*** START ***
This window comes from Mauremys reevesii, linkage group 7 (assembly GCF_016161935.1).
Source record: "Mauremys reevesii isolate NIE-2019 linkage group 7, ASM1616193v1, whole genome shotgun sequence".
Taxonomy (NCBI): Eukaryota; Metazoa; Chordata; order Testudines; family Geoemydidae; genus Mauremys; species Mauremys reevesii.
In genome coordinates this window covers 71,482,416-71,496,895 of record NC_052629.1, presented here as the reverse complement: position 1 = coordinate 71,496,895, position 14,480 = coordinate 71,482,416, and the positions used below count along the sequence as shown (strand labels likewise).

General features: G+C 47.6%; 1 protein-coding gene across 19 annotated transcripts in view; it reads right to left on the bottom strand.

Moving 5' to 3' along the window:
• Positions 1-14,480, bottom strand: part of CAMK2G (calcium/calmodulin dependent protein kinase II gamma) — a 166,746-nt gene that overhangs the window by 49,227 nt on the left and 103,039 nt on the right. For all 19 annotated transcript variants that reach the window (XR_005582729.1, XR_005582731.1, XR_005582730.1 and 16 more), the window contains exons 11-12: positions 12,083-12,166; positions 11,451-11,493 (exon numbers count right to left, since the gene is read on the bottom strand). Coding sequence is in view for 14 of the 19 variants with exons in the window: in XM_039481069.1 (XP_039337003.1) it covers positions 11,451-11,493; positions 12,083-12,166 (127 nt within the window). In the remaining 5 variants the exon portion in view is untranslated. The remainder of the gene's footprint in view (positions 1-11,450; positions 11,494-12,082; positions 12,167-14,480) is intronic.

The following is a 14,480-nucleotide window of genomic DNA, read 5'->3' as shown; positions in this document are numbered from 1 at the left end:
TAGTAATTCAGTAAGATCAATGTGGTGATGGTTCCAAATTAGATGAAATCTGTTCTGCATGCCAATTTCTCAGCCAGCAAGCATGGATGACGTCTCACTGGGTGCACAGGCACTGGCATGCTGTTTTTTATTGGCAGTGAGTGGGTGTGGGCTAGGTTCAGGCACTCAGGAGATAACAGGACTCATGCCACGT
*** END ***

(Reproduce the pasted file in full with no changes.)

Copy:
This window comes from Mauremys reevesii, linkage group 7 (assembly GCF_016161935.1).
Source record: "Mauremys reevesii isolate NIE-2019 linkage group 7, ASM1616193v1, whole genome shotgun sequence".
Taxonomy (NCBI): Eukaryota; Metazoa; Chordata; order Testudines; family Geoemydidae; genus Mauremys; species Mauremys reevesii.
In genome coordinates this window covers 71,482,416-71,496,895 of record NC_052629.1, presented here as the reverse complement: position 1 = coordinate 71,496,895, position 14,480 = coordinate 71,482,416, and the positions used below count along the sequence as shown (strand labels likewise).

General features: G+C 47.6%; 1 protein-coding gene across 19 annotated transcripts in view; it reads right to left on the bottom strand.

Moving 5' to 3' along the window:
• Positions 1-14,480, bottom strand: part of CAMK2G (calcium/calmodulin dependent protein kinase II gamma) — a 166,746-nt gene that overhangs the window by 49,227 nt on the left and 103,039 nt on the right. For all 19 annotated transcript variants that reach the window (XR_005582729.1, XR_005582731.1, XR_005582730.1 and 16 more), the window contains exons 11-12: positions 12,083-12,166; positions 11,451-11,493 (exon numbers count right to left, since the gene is read on the bottom strand). Coding sequence is in view for 14 of the 19 variants with exons in the window: in XM_039481069.1 (XP_039337003.1) it covers positions 11,451-11,493; positions 12,083-12,166 (127 nt within the window). In the remaining 5 variants the exon portion in view is untranslated. The remainder of the gene's footprint in view (positions 1-11,450; positions 11,494-12,082; positions 12,167-14,480) is intronic.

The following is a 14,480-nucleotide window of genomic DNA, read 5'->3' as shown; positions in this document are numbered from 1 at the left end:
TAGTAATTCAGTAAGATCAATGTGGTGATGGTTCCAAATTAGATGAAATCTGTTCTGCATGCCAATTTCTCAGCCAGCAAGCATGGATGACGTCTCACTGGGTGCACAGGCACTGGCATGCTGTTTTTTATTGGCAGTGAGTGGGTGTGGGCTAGGTTCAGGCACTCAGGAGATAACAGGACTCATGCCACGT